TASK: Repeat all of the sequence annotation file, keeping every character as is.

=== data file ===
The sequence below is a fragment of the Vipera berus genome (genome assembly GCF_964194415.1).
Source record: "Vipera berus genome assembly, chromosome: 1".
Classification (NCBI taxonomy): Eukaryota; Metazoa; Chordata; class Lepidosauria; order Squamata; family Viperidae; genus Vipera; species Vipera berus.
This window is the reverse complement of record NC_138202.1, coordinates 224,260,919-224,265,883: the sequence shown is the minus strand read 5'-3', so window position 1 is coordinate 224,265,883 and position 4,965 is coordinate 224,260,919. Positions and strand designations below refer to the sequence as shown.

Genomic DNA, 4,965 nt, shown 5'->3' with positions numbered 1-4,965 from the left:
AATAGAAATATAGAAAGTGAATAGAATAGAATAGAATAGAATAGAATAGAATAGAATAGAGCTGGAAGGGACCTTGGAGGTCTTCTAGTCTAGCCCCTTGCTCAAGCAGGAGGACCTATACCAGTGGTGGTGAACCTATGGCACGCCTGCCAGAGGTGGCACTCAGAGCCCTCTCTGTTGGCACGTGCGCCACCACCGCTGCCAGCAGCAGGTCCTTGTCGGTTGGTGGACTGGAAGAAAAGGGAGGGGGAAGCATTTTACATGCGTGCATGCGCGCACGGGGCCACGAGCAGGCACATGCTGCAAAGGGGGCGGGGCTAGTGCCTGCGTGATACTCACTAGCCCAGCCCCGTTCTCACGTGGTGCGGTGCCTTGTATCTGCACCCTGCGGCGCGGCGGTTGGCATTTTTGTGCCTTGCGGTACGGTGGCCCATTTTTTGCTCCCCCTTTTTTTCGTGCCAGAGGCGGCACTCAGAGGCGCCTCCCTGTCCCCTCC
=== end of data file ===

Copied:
The sequence below is a fragment of the Vipera berus genome (genome assembly GCF_964194415.1).
Source record: "Vipera berus genome assembly, chromosome: 1".
Classification (NCBI taxonomy): Eukaryota; Metazoa; Chordata; class Lepidosauria; order Squamata; family Viperidae; genus Vipera; species Vipera berus.
This window is the reverse complement of record NC_138202.1, coordinates 224,260,919-224,265,883: the sequence shown is the minus strand read 5'-3', so window position 1 is coordinate 224,265,883 and position 4,965 is coordinate 224,260,919. Positions and strand designations below refer to the sequence as shown.

Genomic DNA, 4,965 nt, shown 5'->3' with positions numbered 1-4,965 from the left:
AATAGAAATATAGAAAGTGAATAGAATAGAATAGAATAGAATAGAATAGAATAGAATAGAGCTGGAAGGGACCTTGGAGGTCTTCTAGTCTAGCCCCTTGCTCAAGCAGGAGGACCTATACCAGTGGTGGTGAACCTATGGCACGCCTGCCAGAGGTGGCACTCAGAGCCCTCTCTGTTGGCACGTGCGCCACCACCGCTGCCAGCAGCAGGTCCTTGTCGGTTGGTGGACTGGAAGAAAAGGGAGGGGGAAGCATTTTACATGCGTGCATGCGCGCACGGGGCCACGAGCAGGCACATGCTGCAAAGGGGGCGGGGCTAGTGCCTGCGTGATACTCACTAGCCCAGCCCCGTTCTCACGTGGTGCGGTGCCTTGTATCTGCACCCTGCGGCGCGGCGGTTGGCATTTTTGTGCCTTGCGGTACGGTGGCCCATTTTTTGCTCCCCCTTTTTTTCGTGCCAGAGGCGGCACTCAGAGGCGCCTCCCTGTCCCCTCC